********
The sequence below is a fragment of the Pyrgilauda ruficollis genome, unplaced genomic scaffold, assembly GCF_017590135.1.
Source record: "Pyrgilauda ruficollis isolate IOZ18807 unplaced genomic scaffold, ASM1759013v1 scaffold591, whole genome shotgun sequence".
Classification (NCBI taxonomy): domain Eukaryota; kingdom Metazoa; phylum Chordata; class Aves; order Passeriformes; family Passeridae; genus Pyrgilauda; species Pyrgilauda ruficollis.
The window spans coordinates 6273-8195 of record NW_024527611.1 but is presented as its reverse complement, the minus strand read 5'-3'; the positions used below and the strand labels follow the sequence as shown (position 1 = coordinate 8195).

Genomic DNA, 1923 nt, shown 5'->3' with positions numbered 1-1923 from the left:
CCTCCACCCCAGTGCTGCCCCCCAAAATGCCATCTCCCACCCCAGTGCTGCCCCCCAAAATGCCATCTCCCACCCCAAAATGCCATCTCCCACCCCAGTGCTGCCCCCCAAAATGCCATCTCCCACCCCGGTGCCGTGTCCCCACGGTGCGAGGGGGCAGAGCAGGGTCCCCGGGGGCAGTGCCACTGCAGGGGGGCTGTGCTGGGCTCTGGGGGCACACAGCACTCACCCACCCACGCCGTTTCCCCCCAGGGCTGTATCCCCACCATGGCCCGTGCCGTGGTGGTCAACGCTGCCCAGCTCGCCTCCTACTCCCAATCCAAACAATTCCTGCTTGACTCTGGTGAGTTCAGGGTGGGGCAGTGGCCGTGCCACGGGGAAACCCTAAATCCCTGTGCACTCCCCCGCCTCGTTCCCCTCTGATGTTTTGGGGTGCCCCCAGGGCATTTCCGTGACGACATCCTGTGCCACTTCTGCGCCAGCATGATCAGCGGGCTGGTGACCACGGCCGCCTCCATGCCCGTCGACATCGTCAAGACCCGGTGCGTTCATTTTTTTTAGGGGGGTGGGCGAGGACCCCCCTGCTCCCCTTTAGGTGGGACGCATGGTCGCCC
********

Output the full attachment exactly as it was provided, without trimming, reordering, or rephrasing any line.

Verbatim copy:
The sequence below is a fragment of the Pyrgilauda ruficollis genome, unplaced genomic scaffold, assembly GCF_017590135.1.
Source record: "Pyrgilauda ruficollis isolate IOZ18807 unplaced genomic scaffold, ASM1759013v1 scaffold591, whole genome shotgun sequence".
Classification (NCBI taxonomy): domain Eukaryota; kingdom Metazoa; phylum Chordata; class Aves; order Passeriformes; family Passeridae; genus Pyrgilauda; species Pyrgilauda ruficollis.
The window spans coordinates 6273-8195 of record NW_024527611.1 but is presented as its reverse complement, the minus strand read 5'-3'; the positions used below and the strand labels follow the sequence as shown (position 1 = coordinate 8195).

Genomic DNA, 1923 nt, shown 5'->3' with positions numbered 1-1923 from the left:
CCTCCACCCCAGTGCTGCCCCCCAAAATGCCATCTCCCACCCCAGTGCTGCCCCCCAAAATGCCATCTCCCACCCCAAAATGCCATCTCCCACCCCAGTGCTGCCCCCCAAAATGCCATCTCCCACCCCGGTGCCGTGTCCCCACGGTGCGAGGGGGCAGAGCAGGGTCCCCGGGGGCAGTGCCACTGCAGGGGGGCTGTGCTGGGCTCTGGGGGCACACAGCACTCACCCACCCACGCCGTTTCCCCCCAGGGCTGTATCCCCACCATGGCCCGTGCCGTGGTGGTCAACGCTGCCCAGCTCGCCTCCTACTCCCAATCCAAACAATTCCTGCTTGACTCTGGTGAGTTCAGGGTGGGGCAGTGGCCGTGCCACGGGGAAACCCTAAATCCCTGTGCACTCCCCCGCCTCGTTCCCCTCTGATGTTTTGGGGTGCCCCCAGGGCATTTCCGTGACGACATCCTGTGCCACTTCTGCGCCAGCATGATCAGCGGGCTGGTGACCACGGCCGCCTCCATGCCCGTCGACATCGTCAAGACCCGGTGCGTTCATTTTTTTTAGGGGGGTGGGCGAGGACCCCCCTGCTCCCCTTTAGGTGGGACGCATGGTCGCCC